Total & Permanent Disability (TPD) insurance pays a lump sum on the insured becoming permanently disabled due to illness or accident.
Most families are carrying significant financial risk should the unexpected happen. The big question you have to ask yourself is:
‘Would your family be able to maintain their lifestyle if you could no longer earn an income due to you becoming permanently disabled?’’
If your answer to this question is no, you need to consider transferring that financial risk to an insurance company.
Your financial adviser can help you do that, as well as answer any questions you have about TPD insurance, and then calculate how much TPD insurance you need to safeguard you and your family in the event something should happen to you or your spouse. And, if you wish, your adviser will use our sophisticated computer program to ‘broker’ the major insurers to find you the right cover at a competitive price.*
What is TPD insurance typically used for?
If you become permanently disabled, a TPD insurance payout can help free you and your family from financial worry by paying for things such as:
- Meeting medical, pharmaceutical, specialised therapies and rehabilitation costs not covered by your health fund
- Paying for a carer
- Funding modifications to your home that may be necessary due to permanent disability (e.g. replacing stairs with ramps)
- Repaying debt
- Topping up your Income Protection policy payments
- Using your payment to create a cash reserve to boost your retirement savings.
Why TPD definitions are important
Most TPD policies generally offer one of two definitions, either ‘own occupation’ or ‘any occupation’. An ‘own occupation’ definition means your claim will be paid if you are unlikely to ever return to your own occupation, which is the one you were engaged in at the time of the injury or illness.
An ‘any occupation’ definition means your claim will be paid if you are unlikely to ever return to any occupation that you may be suited to by experience or education. An ‘own occupation’ definition is usually preferable, however its premiums are higher, and this option is not available for all occupations.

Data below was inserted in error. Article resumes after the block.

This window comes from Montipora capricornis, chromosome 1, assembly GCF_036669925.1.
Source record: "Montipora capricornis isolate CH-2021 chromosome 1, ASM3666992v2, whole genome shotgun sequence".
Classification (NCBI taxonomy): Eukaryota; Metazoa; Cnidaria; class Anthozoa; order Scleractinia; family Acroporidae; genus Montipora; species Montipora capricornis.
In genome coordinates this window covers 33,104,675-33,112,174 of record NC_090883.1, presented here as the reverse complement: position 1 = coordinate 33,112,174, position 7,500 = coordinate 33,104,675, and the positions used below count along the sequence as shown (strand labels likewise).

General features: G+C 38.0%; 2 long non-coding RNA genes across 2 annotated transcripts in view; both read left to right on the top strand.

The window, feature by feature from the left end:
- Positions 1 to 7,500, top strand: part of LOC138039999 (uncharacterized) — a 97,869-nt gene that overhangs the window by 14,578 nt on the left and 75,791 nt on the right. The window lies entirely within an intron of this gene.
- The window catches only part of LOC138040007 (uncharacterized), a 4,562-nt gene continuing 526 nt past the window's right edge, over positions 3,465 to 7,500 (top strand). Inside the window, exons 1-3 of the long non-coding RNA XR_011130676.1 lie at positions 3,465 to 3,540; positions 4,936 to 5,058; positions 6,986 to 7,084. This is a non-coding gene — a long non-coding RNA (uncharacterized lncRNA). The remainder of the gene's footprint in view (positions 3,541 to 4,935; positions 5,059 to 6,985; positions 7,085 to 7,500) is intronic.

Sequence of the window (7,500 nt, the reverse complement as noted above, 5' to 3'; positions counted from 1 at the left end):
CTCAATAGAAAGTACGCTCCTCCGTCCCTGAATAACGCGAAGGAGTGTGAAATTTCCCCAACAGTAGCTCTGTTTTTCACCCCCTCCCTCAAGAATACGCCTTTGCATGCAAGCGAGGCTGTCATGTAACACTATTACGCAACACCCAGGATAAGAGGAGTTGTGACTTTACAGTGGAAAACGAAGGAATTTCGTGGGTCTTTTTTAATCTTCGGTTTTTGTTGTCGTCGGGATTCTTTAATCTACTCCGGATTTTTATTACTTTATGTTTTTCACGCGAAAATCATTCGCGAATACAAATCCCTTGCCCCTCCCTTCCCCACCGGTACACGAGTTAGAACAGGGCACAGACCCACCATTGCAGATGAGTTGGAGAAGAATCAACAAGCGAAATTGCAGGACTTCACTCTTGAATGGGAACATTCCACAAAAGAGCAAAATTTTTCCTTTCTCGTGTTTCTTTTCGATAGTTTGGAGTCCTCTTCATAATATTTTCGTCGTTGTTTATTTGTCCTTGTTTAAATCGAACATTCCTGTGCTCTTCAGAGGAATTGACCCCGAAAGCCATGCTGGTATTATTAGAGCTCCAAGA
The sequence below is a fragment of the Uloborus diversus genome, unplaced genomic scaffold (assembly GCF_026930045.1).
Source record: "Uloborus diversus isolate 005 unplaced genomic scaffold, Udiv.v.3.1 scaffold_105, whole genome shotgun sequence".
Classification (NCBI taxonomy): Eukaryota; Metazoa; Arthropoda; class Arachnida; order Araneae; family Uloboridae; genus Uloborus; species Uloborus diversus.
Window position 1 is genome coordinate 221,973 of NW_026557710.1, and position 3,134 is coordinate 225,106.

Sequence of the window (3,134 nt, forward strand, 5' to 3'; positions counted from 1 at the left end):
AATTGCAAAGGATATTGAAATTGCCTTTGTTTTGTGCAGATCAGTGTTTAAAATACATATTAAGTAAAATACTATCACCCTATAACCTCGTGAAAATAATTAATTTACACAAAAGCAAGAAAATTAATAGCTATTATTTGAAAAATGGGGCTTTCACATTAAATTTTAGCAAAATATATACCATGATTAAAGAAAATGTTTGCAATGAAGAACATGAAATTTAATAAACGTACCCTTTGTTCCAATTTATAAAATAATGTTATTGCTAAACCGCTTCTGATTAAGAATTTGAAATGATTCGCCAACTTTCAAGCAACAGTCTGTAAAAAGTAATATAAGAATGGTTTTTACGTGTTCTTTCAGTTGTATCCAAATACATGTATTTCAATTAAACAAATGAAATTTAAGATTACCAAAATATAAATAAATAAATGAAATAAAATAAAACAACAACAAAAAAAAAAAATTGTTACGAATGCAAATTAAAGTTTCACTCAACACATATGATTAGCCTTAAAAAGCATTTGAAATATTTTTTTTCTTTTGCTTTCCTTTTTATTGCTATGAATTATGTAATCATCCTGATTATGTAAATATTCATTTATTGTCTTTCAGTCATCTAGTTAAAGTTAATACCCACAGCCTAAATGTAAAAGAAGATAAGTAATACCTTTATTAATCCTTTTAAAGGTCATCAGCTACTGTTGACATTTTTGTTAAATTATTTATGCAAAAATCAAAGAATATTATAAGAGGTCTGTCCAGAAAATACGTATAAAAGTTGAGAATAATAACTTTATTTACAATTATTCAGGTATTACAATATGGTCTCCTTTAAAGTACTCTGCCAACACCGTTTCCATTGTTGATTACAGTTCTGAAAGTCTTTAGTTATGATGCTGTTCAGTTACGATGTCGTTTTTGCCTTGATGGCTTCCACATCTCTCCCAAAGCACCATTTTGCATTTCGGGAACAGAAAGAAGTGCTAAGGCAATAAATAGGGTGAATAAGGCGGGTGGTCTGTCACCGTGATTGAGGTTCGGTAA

Where should your TPD insurance be held?
You can hold TPD insurance in your name, or in your superannuation fund. Both options have pros and cons.
For example, holding TPD insurance in your name means that the payout may usually be directed to you quickly and with certainty, and free of tax.
However, you cannot obtain a tax deduction on the annual premiums you pay.
Conversely, if your TPD insurance is held in your superannuation fund, paying your annual premiums via employer or selfemployed superannuation contributions can provide you with an effective tax deduction on the cost of insurance. In addition, because your superannuation fund pays those premiums, it means you have cover without eating into your family budget. So this option is usually the more affordable for most people.
However, the legislation governing superannuation funds provides a strict definition of ‘permanent disability’ and superfunds can only pay a claim according to an ‘any occupation’ definition (as described above).
Choice of premium options
‘Stepped’ premiums increase each year in line with your age.
‘Level’ premiums generally remain constant until you’re 65 or 70, depending on which ‘Level’ premium option you have selected, at which point they convert to ‘Stepped’.
In other words, Stepped’ premiums are more affordable in the early years, while ‘Level’ premiums tend to be more affordable in the later years (before they convert to ‘Stepped’).
How do the insurance companies view you as a risk?
Some insurance companies may charge you significantly less than other companies for the same cover, simply because they see you – or your occupation – as a lower risk.
That’s why you should use a financial adviser who has the ability to ‘shop around’ the reputable insurers to get the best solution for your particular situation.
Denise is a surgeon who has permanently lost the use of her hand and obviously can no longer continue as a surgeon.
If Denise has an ‘any occupation’ definition in her TPD policy, the insurance company could assert that although Denise cannot continue as a surgeon, she could still find suitable employment, for example as a hospital supervisor or university lecturer. Therefore the claim would most likely not be paid.
However, if Denise has an ‘own occupation’ definition in her TPD policy, her claim would be paid. And she could, if she wished, find suitable employment when she was ready. Denise could use the lump sum payout to help her top up her income, pay off her mortgage, and pay for medical and rehabilitation expenses.
1 AIHW (2008) Australia’s health 2008, Cat. no. AUS 99, Canberra. 2 Stroke Foundation (2011) Facts, Figures and Statistics, www. strokefoundation.com.au/facts-figures-and-stats, viewed 12 March 2012. 3 Stroke Foundation (2011) Facts, Figures and Statistics, www. strokefoundation.com.au/facts-figures-and-stats, viewed 12 March 2012. 4 AIHW (2008) Australia’s health 2008, Cat. no.AUS 99, Canberra. *Insurance cover is subject to eligibility criteria. australianunity/